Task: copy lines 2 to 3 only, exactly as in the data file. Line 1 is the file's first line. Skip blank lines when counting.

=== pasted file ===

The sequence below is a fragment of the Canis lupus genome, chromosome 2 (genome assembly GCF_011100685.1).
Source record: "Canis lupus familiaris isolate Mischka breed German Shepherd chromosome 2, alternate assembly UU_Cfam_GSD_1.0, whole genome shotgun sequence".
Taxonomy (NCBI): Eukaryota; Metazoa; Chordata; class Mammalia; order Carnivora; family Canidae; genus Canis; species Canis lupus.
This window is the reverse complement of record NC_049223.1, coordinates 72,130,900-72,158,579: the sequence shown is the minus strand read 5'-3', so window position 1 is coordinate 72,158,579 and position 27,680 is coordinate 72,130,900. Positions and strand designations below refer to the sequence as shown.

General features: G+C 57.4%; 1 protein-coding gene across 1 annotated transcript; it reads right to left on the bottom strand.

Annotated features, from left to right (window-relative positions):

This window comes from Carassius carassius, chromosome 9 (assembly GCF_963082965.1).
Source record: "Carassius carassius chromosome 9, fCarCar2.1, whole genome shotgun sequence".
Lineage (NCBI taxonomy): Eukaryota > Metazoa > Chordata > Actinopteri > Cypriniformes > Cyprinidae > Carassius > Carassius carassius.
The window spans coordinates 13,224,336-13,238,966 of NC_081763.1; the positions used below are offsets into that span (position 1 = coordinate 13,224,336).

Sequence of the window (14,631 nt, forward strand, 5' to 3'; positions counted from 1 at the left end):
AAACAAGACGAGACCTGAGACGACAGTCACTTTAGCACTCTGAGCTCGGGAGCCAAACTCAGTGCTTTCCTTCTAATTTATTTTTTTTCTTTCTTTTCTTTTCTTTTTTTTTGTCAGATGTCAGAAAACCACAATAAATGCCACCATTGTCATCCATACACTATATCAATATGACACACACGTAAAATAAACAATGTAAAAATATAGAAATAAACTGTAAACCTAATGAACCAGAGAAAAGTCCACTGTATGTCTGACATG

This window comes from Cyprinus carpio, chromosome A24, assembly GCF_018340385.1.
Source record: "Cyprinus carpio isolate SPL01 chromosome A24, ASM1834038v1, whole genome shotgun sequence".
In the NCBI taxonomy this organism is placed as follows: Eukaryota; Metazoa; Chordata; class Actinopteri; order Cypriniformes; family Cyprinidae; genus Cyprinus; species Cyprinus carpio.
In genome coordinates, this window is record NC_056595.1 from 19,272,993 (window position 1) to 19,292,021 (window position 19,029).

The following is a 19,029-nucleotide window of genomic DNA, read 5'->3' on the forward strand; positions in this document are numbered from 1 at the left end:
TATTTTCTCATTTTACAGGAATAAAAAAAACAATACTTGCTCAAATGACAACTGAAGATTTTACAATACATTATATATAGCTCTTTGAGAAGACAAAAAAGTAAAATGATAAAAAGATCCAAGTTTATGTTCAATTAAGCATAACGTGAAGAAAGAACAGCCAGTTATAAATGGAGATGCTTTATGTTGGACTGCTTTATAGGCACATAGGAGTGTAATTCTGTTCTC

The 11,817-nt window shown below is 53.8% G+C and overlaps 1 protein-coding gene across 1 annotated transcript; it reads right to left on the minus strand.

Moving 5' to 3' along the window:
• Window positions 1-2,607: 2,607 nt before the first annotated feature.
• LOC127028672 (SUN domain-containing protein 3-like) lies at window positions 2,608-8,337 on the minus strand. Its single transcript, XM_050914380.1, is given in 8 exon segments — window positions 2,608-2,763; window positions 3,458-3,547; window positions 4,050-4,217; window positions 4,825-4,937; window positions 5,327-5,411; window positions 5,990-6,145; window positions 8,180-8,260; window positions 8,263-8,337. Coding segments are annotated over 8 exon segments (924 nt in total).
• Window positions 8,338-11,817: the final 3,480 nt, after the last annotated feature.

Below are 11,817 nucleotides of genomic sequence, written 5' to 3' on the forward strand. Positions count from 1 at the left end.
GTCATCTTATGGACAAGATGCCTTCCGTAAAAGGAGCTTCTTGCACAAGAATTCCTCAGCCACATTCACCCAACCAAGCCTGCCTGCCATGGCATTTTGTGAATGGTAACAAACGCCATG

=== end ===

Source record: "Canis lupus familiaris isolate Mischka breed German Shepherd chromosome 2, alternate assembly UU_Cfam_GSD_1.0, whole genome shotgun sequence".
Taxonomy (NCBI): Eukaryota; Metazoa; Chordata; class Mammalia; order Carnivora; family Canidae; genus Canis; species Canis lupus.